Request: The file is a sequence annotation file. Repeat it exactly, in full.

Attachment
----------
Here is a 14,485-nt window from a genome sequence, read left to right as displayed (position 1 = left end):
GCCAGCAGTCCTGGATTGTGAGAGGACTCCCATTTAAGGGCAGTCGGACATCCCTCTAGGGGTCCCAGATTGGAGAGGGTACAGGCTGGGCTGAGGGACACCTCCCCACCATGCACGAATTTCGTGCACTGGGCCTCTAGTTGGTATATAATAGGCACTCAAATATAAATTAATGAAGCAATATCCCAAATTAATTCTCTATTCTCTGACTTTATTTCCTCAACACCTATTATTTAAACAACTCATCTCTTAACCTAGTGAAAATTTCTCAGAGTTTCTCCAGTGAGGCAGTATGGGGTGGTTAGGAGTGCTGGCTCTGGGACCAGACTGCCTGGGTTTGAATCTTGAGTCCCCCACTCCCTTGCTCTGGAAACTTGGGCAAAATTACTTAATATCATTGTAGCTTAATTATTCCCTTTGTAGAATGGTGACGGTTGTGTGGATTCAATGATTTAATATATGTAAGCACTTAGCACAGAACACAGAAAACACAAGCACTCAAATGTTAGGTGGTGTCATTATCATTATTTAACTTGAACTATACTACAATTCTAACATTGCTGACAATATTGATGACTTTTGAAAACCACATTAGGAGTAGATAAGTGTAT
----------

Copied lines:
Here is a 14,485-nt window from a genome sequence, read left to right as displayed (position 1 = left end):
GCCAGCAGTCCTGGATTGTGAGAGGACTCCCATTTAAGGGCAGTCGGACATCCCTCTAGGGGTCCCAGATTGGAGAGGGTACAGGCTGGGCTGAGGGACACCTCCCCACCATGCACGAATTTCGTGCACTGGGCCTCTAGTTGGTATATAATAGGCACTCAAATATAAATTAATGAAGCAATATCCCAAATTAATTCTCTATTCTCTGACTTTATTTCCTCAACACCTATTATTTAAACAACTCATCTCTTAACCTAGTGAAAATTTCTCAGAGTTTCTCCAGTGAGGCAGTATGGGGTGGTTAGGAGTGCTGGCTCTGGGACCAGACTGCCTGGGTTTGAATCTTGAGTCCCCCACTCCCTTGCTCTGGAAACTTGGGCAAAATTACTTAATATCATTGTAGCTTAATTATTCCCTTTGTAGAATGGTGACGGTTGTGTGGATTCAATGATTTAATATATGTAAGCACTTAGCACAGAACACAGAAAACACAAGCACTCAAATGTTAGGTGGTGTCATTATCATTATTTAACTTGAACTATACTACAATTCTAACATTGCTGACAATATTGATGACTTTTGAAAACCACATTAGGAGTAGATAAGTGTAT